(ORDO NEWS) — It turned out that the skin of the suckers contains cells that, upon contact, impart the taste of their prey to the octopus.
Scientists have been struggling with this mystery for a long time, and only recently have they got some idea of how this amazing tactile mechanism works.
When octopuses move along the seabed, they explore it with thousands of independently moving, finger-like suckers. It turned out that in this case, octopuses use taste sensations, as well as unique sensory cells to create a kind of sensory map of the surrounding world.
Molecular biologist Lena van Giesen and her colleagues at Harvard University singled out chemosensory cells (those that detect molecules responsible for the sense of smell and taste) in the skin of the suckers of the California two-point octopus (Octopus bimaculoides).
These chemotactic cells with thin, branched ends can continuously generate signals, creating the so-called. tonic excitement. But their behavior depends on the nearest objects. Chemosensory cells can react to several odors, including chemicals in cephalopod ink, as well as warning chemicals released by potentially toxic prey.
“This is very beneficial for the octopus and helps it find prey hidden in crevices in the seabed or areas inaccessible to other senses,” explained molecular biologist Nicholas Bellono.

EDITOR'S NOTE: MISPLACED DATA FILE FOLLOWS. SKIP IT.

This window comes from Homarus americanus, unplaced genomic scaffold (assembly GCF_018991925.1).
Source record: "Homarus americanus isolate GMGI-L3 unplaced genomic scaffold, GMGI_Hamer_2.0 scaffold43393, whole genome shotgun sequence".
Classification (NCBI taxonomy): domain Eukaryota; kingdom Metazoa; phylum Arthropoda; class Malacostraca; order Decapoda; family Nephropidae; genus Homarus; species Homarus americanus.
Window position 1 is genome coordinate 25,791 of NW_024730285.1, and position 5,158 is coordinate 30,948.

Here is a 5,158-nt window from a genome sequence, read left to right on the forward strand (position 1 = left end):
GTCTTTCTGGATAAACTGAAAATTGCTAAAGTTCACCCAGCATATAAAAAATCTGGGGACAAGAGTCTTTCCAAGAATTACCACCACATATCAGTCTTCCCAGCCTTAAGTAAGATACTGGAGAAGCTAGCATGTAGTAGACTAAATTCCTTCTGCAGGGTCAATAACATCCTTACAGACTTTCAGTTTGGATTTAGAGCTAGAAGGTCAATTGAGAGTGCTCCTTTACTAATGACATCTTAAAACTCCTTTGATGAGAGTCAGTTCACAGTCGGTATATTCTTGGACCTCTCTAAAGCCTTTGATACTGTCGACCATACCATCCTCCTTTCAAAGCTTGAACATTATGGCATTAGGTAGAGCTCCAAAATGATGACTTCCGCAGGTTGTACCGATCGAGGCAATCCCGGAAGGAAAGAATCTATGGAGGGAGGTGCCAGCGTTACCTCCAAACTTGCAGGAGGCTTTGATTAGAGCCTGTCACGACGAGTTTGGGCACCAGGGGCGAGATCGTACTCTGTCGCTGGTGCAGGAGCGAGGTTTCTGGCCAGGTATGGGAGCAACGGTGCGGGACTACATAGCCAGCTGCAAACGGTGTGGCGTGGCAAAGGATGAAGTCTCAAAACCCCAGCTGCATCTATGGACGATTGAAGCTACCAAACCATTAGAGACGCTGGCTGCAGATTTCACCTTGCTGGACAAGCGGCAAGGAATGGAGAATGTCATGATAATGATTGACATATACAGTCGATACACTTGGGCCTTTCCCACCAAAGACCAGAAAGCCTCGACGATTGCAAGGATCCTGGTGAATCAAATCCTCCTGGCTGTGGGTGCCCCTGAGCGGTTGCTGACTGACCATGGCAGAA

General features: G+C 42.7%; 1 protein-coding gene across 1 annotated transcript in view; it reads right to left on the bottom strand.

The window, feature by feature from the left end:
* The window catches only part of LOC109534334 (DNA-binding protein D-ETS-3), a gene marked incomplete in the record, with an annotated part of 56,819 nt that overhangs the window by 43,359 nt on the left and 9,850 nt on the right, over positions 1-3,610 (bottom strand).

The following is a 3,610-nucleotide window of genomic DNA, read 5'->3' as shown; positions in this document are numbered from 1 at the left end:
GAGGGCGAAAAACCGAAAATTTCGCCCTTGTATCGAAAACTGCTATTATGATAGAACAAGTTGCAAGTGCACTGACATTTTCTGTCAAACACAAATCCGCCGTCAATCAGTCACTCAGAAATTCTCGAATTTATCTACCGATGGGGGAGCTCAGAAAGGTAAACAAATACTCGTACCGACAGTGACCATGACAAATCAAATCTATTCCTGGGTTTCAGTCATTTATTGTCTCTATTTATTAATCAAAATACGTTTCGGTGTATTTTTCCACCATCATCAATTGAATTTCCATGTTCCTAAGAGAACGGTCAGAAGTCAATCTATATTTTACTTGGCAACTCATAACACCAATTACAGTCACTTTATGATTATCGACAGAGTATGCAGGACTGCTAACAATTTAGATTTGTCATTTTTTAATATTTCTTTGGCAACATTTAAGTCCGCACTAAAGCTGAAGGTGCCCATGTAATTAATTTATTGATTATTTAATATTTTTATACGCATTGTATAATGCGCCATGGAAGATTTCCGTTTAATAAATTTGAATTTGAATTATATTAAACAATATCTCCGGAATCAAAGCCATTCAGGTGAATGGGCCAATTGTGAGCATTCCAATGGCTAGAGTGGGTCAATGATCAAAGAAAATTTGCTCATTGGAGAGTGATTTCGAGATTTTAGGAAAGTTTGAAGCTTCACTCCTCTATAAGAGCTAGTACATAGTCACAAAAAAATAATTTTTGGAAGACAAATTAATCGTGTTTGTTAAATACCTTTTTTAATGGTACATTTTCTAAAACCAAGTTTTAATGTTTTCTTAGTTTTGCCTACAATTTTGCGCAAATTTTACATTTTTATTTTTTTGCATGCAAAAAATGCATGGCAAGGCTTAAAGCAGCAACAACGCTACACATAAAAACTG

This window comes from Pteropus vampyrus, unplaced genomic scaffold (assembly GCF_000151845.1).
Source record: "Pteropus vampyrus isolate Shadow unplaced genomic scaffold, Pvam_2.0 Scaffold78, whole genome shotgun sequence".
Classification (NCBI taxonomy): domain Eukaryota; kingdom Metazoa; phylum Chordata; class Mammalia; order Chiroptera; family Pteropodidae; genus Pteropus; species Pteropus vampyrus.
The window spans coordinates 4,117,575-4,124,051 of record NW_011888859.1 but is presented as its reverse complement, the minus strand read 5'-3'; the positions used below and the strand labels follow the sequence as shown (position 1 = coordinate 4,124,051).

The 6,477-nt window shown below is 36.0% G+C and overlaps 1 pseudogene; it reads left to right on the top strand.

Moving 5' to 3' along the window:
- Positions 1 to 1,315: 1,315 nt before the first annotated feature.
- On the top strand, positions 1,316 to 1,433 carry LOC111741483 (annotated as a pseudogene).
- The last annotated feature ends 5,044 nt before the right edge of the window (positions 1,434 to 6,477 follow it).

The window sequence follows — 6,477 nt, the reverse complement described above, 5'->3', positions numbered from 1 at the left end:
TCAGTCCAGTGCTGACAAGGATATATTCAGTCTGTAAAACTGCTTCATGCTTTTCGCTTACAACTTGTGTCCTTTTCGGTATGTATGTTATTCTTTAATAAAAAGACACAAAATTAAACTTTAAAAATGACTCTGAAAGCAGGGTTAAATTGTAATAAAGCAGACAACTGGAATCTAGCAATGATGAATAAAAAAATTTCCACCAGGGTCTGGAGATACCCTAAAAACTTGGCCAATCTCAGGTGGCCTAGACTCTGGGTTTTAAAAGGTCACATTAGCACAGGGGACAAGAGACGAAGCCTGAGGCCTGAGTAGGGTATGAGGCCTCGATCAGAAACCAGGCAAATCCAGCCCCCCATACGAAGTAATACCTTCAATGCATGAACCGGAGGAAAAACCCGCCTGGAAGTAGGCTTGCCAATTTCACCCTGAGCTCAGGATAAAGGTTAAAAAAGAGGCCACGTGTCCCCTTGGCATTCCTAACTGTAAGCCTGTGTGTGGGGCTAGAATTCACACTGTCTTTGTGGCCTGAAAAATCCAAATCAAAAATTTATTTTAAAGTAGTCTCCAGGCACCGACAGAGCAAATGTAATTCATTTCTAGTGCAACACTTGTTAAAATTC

In the skin of the suckers, the team also found the expected and more familiar mechanosensory cells with short, branched ends. They are only triggered when the contact starts before the signal has exhausted itself (so-called phase pickup).
This type of signal allows octopuses to determine if they are touching inanimate objects or a writhing prey. In the case of a stationary object, the signal is cut off, and in the case of contact with a living creature, it will be triggered again and again in response to the victim’s movements.
“We found that octopuses explore their environment using normal movements and touch that change markedly upon contact with different sources of molecules that trigger chemo tactile receptors,” the researchers explain in their article.
For example, scientists have found that some chemotactic cells are activated in response to fish and crab extracts. But they suggest that, in addition to detecting prey, this ability to “feel the taste” can also provoke a rapid retreat from repulsive odors that hint at danger. For example, the ink of the octopus itself blocks the ability of its limbs to taste.
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